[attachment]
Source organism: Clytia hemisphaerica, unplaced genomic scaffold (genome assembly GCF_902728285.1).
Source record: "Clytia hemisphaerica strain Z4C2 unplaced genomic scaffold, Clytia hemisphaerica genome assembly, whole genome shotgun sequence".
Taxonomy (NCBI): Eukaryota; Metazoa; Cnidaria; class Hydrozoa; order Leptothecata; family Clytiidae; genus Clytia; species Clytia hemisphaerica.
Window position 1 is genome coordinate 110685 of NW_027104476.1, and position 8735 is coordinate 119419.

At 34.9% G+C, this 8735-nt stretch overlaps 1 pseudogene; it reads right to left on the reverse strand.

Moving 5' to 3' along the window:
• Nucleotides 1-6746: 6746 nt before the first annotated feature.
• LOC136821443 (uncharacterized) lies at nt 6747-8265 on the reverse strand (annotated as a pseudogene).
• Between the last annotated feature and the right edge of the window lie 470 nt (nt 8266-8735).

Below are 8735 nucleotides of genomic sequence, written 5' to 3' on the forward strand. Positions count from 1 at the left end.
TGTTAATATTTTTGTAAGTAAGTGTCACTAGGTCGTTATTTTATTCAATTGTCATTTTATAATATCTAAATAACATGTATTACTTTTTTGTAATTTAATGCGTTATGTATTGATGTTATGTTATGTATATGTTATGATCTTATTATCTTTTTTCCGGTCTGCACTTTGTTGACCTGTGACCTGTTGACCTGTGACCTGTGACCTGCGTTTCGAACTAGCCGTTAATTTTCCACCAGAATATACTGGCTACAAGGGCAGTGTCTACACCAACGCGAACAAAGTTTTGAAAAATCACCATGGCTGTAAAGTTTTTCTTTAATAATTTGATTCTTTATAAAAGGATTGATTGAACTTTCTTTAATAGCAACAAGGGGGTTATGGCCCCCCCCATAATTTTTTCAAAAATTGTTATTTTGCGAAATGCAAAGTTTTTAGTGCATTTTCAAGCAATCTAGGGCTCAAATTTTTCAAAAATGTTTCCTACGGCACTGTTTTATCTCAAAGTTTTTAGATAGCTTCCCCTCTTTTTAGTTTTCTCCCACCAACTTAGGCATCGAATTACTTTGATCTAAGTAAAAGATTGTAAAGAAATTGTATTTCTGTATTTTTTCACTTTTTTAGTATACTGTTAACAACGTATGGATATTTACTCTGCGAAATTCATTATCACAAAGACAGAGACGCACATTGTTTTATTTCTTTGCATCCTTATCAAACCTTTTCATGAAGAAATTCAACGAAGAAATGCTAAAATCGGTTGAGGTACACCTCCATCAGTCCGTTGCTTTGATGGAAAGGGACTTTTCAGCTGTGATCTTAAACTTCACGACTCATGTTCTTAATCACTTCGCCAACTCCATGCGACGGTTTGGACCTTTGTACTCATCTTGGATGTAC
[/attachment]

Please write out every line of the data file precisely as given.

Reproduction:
Source organism: Clytia hemisphaerica, unplaced genomic scaffold (genome assembly GCF_902728285.1).
Source record: "Clytia hemisphaerica strain Z4C2 unplaced genomic scaffold, Clytia hemisphaerica genome assembly, whole genome shotgun sequence".
Taxonomy (NCBI): Eukaryota; Metazoa; Cnidaria; class Hydrozoa; order Leptothecata; family Clytiidae; genus Clytia; species Clytia hemisphaerica.
Window position 1 is genome coordinate 110685 of NW_027104476.1, and position 8735 is coordinate 119419.

At 34.9% G+C, this 8735-nt stretch overlaps 1 pseudogene; it reads right to left on the reverse strand.

Moving 5' to 3' along the window:
• Nucleotides 1-6746: 6746 nt before the first annotated feature.
• LOC136821443 (uncharacterized) lies at nt 6747-8265 on the reverse strand (annotated as a pseudogene).
• Between the last annotated feature and the right edge of the window lie 470 nt (nt 8266-8735).

Below are 8735 nucleotides of genomic sequence, written 5' to 3' on the forward strand. Positions count from 1 at the left end.
TGTTAATATTTTTGTAAGTAAGTGTCACTAGGTCGTTATTTTATTCAATTGTCATTTTATAATATCTAAATAACATGTATTACTTTTTTGTAATTTAATGCGTTATGTATTGATGTTATGTTATGTATATGTTATGATCTTATTATCTTTTTTCCGGTCTGCACTTTGTTGACCTGTGACCTGTTGACCTGTGACCTGTGACCTGCGTTTCGAACTAGCCGTTAATTTTCCACCAGAATATACTGGCTACAAGGGCAGTGTCTACACCAACGCGAACAAAGTTTTGAAAAATCACCATGGCTGTAAAGTTTTTCTTTAATAATTTGATTCTTTATAAAAGGATTGATTGAACTTTCTTTAATAGCAACAAGGGGGTTATGGCCCCCCCCATAATTTTTTCAAAAATTGTTATTTTGCGAAATGCAAAGTTTTTAGTGCATTTTCAAGCAATCTAGGGCTCAAATTTTTCAAAAATGTTTCCTACGGCACTGTTTTATCTCAAAGTTTTTAGATAGCTTCCCCTCTTTTTAGTTTTCTCCCACCAACTTAGGCATCGAATTACTTTGATCTAAGTAAAAGATTGTAAAGAAATTGTATTTCTGTATTTTTTCACTTTTTTAGTATACTGTTAACAACGTATGGATATTTACTCTGCGAAATTCATTATCACAAAGACAGAGACGCACATTGTTTTATTTCTTTGCATCCTTATCAAACCTTTTCATGAAGAAATTCAACGAAGAAATGCTAAAATCGGTTGAGGTACACCTCCATCAGTCCGTTGCTTTGATGGAAAGGGACTTTTCAGCTGTGATCTTAAACTTCACGACTCATGTTCTTAATCACTTCGCCAACTCCATGCGACGGTTTGGACCTTTGTACTCATCTTGGATGTAC